I believe yes. There are several reasons. Foremost I believe that if one travels with the intention of learning and later spread the word it can be considered responsible. Over time, hopefully, the technology to fly/sail will become more efficient and responsible also. We cannot and must not disconnect ourselves from one another, but stay connected in a responsible manner.
When we travel we must:
• expose ourselves and challenge the way we look at the world – learn about the places you are going
• support grass roots in support of the developing world by donating a little and have a willingness to learn
• travel by bus if possible and meet the locals and listen to their stories and show you care rather than travel by plane,
• buy your crafts and be aware of the context and use them to spread the word when you get home etc.
We decide our own impact.
What we do and can do at home
It is at home however; we can use our newly acquired ideas and gain more influence as we have more rights as citizen and buying power as consumers than as travelers. First we must look at ourselves and connect what we know about the world to what we do at home.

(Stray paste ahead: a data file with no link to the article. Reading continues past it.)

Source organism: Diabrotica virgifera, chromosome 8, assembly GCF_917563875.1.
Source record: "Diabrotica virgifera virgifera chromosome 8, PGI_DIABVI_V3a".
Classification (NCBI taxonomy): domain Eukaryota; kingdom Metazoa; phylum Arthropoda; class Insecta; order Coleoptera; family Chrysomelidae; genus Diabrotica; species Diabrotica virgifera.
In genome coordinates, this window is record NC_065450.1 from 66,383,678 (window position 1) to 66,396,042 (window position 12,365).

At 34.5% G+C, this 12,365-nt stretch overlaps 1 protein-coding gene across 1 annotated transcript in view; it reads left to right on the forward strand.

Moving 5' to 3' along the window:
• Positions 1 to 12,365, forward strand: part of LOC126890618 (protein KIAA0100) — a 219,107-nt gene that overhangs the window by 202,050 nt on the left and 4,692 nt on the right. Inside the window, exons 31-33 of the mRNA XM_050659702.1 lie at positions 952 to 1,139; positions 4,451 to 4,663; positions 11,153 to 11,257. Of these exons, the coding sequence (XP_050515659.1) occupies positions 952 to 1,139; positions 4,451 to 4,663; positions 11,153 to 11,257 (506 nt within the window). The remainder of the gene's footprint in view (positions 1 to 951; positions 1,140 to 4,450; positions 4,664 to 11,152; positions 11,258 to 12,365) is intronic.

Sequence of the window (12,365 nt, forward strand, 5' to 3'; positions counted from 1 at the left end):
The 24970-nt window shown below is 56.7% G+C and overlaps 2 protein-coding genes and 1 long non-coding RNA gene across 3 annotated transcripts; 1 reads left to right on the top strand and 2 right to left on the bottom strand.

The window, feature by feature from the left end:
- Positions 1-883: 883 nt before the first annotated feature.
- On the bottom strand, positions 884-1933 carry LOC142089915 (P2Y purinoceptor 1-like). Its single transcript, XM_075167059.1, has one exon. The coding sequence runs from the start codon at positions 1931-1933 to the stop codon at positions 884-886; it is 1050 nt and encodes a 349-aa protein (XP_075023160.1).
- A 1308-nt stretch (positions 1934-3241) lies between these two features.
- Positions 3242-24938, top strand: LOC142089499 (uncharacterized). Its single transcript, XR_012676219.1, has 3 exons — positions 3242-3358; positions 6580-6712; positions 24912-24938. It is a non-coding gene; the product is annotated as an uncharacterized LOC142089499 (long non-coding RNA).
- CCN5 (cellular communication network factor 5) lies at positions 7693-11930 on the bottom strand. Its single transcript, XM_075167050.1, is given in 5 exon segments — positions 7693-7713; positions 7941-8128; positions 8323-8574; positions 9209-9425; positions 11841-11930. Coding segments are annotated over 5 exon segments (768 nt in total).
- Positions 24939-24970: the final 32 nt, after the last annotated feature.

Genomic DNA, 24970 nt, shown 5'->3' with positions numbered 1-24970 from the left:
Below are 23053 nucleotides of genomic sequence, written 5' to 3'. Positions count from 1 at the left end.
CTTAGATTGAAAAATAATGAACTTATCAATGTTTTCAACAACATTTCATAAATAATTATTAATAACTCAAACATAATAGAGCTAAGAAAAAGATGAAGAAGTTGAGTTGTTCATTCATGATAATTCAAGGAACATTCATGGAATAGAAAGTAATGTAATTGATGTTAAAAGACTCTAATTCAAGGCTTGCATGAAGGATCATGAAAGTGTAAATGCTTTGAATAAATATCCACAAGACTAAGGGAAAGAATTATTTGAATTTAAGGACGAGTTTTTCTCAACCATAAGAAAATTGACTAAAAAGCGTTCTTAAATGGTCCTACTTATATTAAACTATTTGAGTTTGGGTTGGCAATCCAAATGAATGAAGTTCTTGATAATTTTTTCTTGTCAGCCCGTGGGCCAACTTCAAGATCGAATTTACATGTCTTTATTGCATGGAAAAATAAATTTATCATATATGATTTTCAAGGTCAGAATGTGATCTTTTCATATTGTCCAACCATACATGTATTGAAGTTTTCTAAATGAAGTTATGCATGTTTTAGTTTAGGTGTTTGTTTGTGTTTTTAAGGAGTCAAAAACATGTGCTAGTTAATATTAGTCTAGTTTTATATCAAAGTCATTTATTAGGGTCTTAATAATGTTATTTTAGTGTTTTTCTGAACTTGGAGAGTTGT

The economist John Kenneth Galbraith’s advocated on the workings of having versus not having, as he believed having would effectively block the possibility of social change as it would create a culture of contentment (in form and shape of the latest fashion, trendiest mobile phone, biggest and clearest LCD television, the fastest or biggest car, nicest house etc.?). This has come to exist in the mind of the majority in the West, which has subjected the political debate and exercised an ethos of conformity. Do we recognize this in ourselves?
We need be aware of the consequences of our choices. For example, we can:
• leave the car at home and take the bus or ride our bikes if possible,
• use energy efficient light bulbs and water saving devices
• support solar/wind energy projects and resist nuclear strategies,
• write to our politicians and ask them to focus on changing things instead of badmouthing each other
• demand our politicians to explain what the laws of the WTO actually mean and how the WB/IMF help – they can’t… hold them accountable